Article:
wolfram

[woo l-fruh m, vawl-]
|

noun

Chemistry. tungsten.
Mineralogy. wolframite.

Nearby words

  1. wolfhound,
  2. wolfish,
  3. wolfishly,
  4. wolfit,
  5. wolfman,
  6. wolfram von eschenbach,
  7. wolframate,
  8. wolframic,
  9. wolframite,
  10. wolfsbane

Origin of wolfram

1750–60; < German Wolfram orig., wolframite, probably equivalent to Wolf wolf + -ram, representing Middle High German rām soot, dirt; formed on the model of personal names with initial Wolf-, as a contemptuous epithet for the mineral, which was considered worthless in comparison with tin ores, with which it is often found

Dictionary.com Unabridged Based on the Random House Unabridged Dictionary, © Random House, Inc. 2019

Examples from the Web for wolfram


British Dictionary definitions for wolfram

wolfram

noun

another name for tungsten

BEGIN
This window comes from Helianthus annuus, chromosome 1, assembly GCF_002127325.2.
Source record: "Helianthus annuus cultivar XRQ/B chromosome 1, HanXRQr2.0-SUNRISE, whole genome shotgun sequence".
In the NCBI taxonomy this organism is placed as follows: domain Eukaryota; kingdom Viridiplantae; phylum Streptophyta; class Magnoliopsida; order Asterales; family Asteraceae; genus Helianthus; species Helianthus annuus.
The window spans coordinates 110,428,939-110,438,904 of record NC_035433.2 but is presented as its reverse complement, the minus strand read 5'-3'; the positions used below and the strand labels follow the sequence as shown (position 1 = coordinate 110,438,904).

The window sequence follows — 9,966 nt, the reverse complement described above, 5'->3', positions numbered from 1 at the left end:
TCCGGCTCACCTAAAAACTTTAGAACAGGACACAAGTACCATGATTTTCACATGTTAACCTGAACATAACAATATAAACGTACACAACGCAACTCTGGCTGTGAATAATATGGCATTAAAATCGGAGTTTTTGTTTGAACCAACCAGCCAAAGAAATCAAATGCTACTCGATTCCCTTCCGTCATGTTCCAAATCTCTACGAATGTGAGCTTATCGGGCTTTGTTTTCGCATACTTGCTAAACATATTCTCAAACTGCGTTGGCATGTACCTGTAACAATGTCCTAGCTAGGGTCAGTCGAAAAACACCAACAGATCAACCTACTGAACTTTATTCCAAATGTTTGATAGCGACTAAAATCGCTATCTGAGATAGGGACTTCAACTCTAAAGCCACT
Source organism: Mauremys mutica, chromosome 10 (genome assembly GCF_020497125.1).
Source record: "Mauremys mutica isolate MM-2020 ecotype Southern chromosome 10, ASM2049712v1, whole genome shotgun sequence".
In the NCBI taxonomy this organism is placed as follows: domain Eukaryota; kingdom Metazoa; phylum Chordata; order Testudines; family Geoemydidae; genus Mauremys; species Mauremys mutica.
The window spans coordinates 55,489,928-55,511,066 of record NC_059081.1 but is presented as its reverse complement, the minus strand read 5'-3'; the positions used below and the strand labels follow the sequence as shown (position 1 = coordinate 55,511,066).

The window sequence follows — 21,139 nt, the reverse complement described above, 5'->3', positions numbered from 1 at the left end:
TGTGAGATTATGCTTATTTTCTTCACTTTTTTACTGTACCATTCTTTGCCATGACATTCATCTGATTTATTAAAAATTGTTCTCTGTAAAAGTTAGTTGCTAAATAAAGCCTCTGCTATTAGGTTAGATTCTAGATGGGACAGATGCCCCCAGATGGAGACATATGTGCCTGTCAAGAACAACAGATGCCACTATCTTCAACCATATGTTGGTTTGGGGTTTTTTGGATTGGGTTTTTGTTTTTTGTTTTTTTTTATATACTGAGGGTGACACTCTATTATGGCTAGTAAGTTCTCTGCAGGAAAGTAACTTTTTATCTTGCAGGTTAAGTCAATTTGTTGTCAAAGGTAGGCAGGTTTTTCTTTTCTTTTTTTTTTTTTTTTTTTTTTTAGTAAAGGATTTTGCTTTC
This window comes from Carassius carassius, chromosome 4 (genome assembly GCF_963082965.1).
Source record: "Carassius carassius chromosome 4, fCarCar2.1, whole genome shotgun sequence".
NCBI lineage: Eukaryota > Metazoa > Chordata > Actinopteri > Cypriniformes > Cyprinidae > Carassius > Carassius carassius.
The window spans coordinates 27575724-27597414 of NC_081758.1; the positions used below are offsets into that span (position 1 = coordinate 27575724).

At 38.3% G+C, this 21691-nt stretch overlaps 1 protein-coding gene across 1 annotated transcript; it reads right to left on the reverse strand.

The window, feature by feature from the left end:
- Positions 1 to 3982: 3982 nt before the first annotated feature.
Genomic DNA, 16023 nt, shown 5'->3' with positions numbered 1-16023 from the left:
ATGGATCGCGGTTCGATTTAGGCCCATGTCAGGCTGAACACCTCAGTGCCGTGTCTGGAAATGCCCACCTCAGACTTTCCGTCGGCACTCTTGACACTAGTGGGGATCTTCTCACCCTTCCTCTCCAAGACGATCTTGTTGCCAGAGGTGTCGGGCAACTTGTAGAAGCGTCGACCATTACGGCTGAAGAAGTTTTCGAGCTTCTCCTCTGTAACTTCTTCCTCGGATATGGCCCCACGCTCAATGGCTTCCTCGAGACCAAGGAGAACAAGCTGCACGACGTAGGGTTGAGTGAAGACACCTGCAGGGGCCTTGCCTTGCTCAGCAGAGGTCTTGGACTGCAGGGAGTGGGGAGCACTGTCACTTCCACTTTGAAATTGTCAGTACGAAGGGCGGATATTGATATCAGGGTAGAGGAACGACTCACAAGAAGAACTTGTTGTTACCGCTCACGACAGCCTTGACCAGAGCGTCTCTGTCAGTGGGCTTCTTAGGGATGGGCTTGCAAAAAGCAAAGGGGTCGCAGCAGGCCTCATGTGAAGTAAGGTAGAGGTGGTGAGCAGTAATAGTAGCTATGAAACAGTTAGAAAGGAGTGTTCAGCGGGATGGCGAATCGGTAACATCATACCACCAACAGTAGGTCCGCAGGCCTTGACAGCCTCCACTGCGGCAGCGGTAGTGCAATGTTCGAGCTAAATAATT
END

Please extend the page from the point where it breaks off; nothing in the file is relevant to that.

Word Origin for wolfram

C18: from German, originally perhaps from the proper name, Wolfram, used pejoratively of tungsten because it was thought inferior to tin

Collins English Dictionary - Complete & Unabridged 2012 Digital Edition © William Collins Sons & Co. Ltd. 1979, 1986 © HarperCollins Publishers 1998, 2000, 2003, 2005, 2006, 2007, 2009, 2012

Word Origin and History for wolfram

wolfram

n.

1757, from German Wolfram, wolform "iron tungstate" (1562), of obscure etymology. It looks like "wolf-cream" (from rahm "cream"), but the second element might be Middle High German ram (German Rahm) "dirty mark, soot;" if so, perhaps "so called in sign of contempt because it was regarded of lesser value than tin and caused a considerable loss of tin during the smelting process in the furnace" [Klein]. Or perhaps the word is originally a personal name, "wolf-raven."

Online Etymology Dictionary, © 2010 Douglas Harper

Medicine definitions for wolfram

wolfram

[wulfrəm]

n.

tungsten

The American Heritage® Stedman's Medical Dictionary Copyright © 2002, 2001, 1995 by Houghton Mifflin Company. Published by Houghton Mifflin Company.

Science definitions for wolfram

wolfram

[wulfrəm]

See tungsten.
The American Heritage® Science Dictionary Copyright © 2011. Published by Houghton Mifflin Harcourt Publishing Company. All rights reserved.